Though, there's an element of risk when saving money: lose all your health in combat, and punishment is not a game over, but the deduction of half your wealth. So there's a balancing act when collecting quickly-vanishing coins while trying not to get hurt in the process by fast and sometimes unpredictable enemy movement. The whole idea of improving your stats and strength through combat is a nice feature to have in a beat 'em up... but its execution in RCR leaves a lot to be desired.

If you're genuinely trying to play the game to completion, you pretty much have to grind, and the thing about grinding is... well, it's grinding; pummel around five enemies right beside a shopping area, collect their coins, move back into the shopping area, maybe heal in one of the shops, move back into the combat area, and repeat this procedure approximately ten or so times until you have enough cash to purchase a strong technique. Or accidentally die and lose money, prolonging the exercise. To the developers' credit, you're allowed to maintain items even after you lose, so that's cool.

Grinding, by nature, is a repetitive task, but in RPGs you get to at least fight a wide range of enemies, with numerous attacks, to help soften the routine. Grinding in RCR shines a light on this need for variation, as you fight the same type of enemy, with the same punch, kick, and throw attacks, throughout the entire game. Enemies have different-colored clothing and slightly-structured faces, but that can't hide the fact that this game consists of only one fighter, even the gang leaders! It's interesting to think that, for all its attempts to stand out from other beat 'em ups, RCR trips when it comes to one of the most basic attributes of the genre.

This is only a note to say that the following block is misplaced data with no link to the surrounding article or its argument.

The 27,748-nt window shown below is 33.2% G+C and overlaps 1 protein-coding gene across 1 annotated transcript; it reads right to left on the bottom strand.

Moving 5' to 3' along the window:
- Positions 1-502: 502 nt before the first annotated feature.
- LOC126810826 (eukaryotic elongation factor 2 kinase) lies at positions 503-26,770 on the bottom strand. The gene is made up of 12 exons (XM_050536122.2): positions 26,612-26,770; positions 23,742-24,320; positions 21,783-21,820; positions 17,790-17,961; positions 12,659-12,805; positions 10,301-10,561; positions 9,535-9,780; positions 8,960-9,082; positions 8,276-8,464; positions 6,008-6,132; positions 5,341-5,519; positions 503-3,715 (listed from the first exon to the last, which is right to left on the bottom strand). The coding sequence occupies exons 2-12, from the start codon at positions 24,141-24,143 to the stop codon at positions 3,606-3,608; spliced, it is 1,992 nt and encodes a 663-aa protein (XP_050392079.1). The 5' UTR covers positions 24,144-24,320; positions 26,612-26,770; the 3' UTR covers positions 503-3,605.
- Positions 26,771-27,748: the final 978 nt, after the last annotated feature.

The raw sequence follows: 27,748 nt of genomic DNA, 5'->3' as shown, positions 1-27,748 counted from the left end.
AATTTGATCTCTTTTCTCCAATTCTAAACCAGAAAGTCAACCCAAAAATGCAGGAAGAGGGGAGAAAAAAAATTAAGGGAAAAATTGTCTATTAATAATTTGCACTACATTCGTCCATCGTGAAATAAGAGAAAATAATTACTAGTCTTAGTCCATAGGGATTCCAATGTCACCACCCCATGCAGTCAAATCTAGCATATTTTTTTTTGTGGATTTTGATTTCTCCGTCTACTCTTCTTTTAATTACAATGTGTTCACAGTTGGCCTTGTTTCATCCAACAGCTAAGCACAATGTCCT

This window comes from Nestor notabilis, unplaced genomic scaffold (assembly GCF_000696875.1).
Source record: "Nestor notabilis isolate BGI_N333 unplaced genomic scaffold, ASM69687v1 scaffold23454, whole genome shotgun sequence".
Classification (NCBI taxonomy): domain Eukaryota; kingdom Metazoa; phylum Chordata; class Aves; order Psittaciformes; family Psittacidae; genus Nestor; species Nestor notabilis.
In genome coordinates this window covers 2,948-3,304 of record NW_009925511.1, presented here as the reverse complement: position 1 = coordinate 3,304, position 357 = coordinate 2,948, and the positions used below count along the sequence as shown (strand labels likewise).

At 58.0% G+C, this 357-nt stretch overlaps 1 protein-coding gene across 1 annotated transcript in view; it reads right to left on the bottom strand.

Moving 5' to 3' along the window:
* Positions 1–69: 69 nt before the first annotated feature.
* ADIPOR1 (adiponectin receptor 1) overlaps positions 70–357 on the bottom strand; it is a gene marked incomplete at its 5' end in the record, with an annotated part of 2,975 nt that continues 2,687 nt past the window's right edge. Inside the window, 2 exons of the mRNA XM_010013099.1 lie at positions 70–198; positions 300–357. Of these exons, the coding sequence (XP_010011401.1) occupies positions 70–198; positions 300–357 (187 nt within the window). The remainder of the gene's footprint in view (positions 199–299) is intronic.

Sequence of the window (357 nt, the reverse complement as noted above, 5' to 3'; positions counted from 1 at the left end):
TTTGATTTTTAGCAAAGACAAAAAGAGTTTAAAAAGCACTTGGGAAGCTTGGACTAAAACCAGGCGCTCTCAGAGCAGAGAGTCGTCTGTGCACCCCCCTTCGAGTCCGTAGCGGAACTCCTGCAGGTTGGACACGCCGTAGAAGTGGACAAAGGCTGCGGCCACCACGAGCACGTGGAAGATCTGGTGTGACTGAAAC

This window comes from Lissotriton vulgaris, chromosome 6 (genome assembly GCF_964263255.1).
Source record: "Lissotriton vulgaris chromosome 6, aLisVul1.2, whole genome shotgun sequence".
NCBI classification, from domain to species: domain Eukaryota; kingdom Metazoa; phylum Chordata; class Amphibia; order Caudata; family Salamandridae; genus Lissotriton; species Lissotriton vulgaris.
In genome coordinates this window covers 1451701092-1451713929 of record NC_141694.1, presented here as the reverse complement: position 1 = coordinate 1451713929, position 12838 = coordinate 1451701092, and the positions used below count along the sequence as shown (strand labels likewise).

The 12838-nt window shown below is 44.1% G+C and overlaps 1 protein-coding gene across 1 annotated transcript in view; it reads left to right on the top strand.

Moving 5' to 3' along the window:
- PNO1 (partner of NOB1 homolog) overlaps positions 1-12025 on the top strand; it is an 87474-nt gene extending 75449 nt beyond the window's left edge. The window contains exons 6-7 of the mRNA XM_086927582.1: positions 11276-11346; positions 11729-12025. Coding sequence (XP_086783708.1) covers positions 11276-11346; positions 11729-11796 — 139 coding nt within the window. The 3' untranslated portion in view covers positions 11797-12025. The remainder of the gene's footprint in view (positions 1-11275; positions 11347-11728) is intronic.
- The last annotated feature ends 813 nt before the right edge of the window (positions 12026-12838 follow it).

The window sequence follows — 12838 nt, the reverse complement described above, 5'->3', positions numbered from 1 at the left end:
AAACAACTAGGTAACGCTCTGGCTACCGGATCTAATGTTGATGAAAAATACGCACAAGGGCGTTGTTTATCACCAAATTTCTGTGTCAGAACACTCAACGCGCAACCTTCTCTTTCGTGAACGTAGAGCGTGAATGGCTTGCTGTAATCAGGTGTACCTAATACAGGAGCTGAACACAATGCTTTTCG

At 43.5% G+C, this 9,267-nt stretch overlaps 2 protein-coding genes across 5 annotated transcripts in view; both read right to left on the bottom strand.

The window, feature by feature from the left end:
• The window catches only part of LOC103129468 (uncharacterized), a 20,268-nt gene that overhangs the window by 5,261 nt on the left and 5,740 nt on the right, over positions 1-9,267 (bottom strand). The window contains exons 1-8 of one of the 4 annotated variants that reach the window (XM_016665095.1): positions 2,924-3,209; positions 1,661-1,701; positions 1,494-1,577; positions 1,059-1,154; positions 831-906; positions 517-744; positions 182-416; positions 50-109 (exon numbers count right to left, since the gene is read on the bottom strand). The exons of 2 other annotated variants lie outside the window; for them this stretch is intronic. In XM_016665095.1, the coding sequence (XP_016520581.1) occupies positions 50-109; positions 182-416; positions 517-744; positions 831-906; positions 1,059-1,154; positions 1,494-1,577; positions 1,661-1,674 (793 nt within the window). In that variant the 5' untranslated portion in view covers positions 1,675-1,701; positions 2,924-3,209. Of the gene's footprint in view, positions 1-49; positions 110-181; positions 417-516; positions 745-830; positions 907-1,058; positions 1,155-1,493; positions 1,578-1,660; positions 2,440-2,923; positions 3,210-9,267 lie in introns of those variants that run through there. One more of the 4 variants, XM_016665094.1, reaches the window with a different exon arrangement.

Without RCR's combination of comedic traits and frenzied fighting, the flaws would have made the game very mundane and disastrous, rather than being the average, humble attempt at doing something unique that it is. It helps that the game is not really lengthy, taking an hour to complete once you find your groove, and less in subsequent sessions once you realize only two specific techniques are needed to plow through the hordes. River City Ransom is at its best as a distraction in a two-player co-op experience, when you're trying not to beat the game and just playing it for novelty's sake. At least this way, you can have fun torturing your partner by disrupting an important fight with a trashcan throw to the back of their head.


pickhut's avatar
Community review by pickhut (February 23, 2017)

Unfortunately, the last time SNES Gradius III has been available for download purchase was on the Wii's Virtual Console.